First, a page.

The rapid evolution of AI technologies has made a profound impact on the world of medicine, leading to significant advances in how technologies can interface with the human nervous system. But the use of AI-based neuroprostheses as medical devices raises a number of questions: Which AI-elements should future neuroprostheses incorporate or leave out? What technical design choices or regulatory measures are required to proceed safely? How can we support patients in clinical decision-making to avoid overblown hopes and to know—to borrow Thomas Nagel’s famous phrase—“what it’s like to have a hybrid mind”?
An international (Canadian, German and Swiss) research team coordinated by Professor Jennifer Chandler has been awarded a major 3-year grant from the European Research Area Networks (ERA-NET) program, worth a total of CAD $1.26 million (815,000 euros) provided by Canadian, German and Swiss national funders. The project is entitled “Hybrid Minds: Experiential, ethical and legal investigation of intelligent neuroprostheses” and addresses intelligent neuroprostheses, which represent the next phase in the evolution of devices integrated with the nervous system to assist, replace, or alter human sensory, motor, cognitive, and affective functions. These devices include “read out” or output systems that detect, interpret, and translate neural signals for various applications such as to move a robotic arm or cursor. They also include “write in” or input systems that deliver signals or stimulation to the brain to alter thinking, emotions, and the ability to move. The technology increasingly incorporates artificial intelligence to create devices characterized by mutual adaptation, in which both the user and a self-learning algorithm change over time to optimize system output. The integration of AI with human brains and minds into hybrid minds is a departure in terms of its complexity, unpredictability, and psychological impact. The project pursues a unified theoretical approach to the ethical-legal assessment of intelligent neuroprostheses, informed by the perspectives of users, the neuroengineering community and other key stakeholders.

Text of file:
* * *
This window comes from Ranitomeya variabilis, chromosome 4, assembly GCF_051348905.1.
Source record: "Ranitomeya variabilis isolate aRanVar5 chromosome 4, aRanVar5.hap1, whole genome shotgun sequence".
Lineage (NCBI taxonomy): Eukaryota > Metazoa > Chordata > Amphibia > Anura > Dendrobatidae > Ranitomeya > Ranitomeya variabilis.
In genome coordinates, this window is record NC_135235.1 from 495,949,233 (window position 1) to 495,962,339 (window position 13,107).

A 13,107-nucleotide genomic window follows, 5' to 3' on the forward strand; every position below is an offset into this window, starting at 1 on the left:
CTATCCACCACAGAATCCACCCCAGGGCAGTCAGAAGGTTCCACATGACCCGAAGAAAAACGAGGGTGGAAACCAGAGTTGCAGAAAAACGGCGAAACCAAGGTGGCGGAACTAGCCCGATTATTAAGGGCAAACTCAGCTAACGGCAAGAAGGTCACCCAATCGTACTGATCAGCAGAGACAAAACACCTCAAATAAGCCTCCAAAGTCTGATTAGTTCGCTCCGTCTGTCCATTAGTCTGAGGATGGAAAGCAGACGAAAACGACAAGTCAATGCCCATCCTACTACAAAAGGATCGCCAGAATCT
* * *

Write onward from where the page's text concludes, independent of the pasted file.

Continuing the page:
The grant is funded by ERA-NET, which brings together predominantly European national funding agencies to provide a mechanism for the design and implementation of transnational activities. Specifically, the ERA-NET NEURON network supports basic, clinical and translational research in the diverse fields of disease-related neuroscience, and supports the research by Professor Chandler, as consortium coordinator, and her colleagues, Prof. Dr. Surjo Soekadar (Charité – University Medicine Berlin, Germany), Dr. Marcello Ienca (ETH Zurich – Department of Health, Sciences and Technology, Switzerland) and Dr. Jan Christoph Bublitz (Faculty of Law, University of Hamburg, Germany). The group benefits from a multidisciplinary and multi-national team of collaborators and advisors representing neurosurgery, neuroengineering, rehabilitation engineering, philosophical phenomenology, neuroethics, engineering ethics, and neurological patient policy and advocacy. The project also involves other researchers based at uOttawa: Professor Chandler’s colleagues in the University of Ottawa’s Brain Mind Research Institute, including Dr. Adam Sachs (Director of Neuromodulation and Functional Neurosurgery at the Ottawa Hospital), are key collaborators in this research project.
Congratulations to Professor Chandler and her colleagues! The Common Law Section wishes them success with this important research.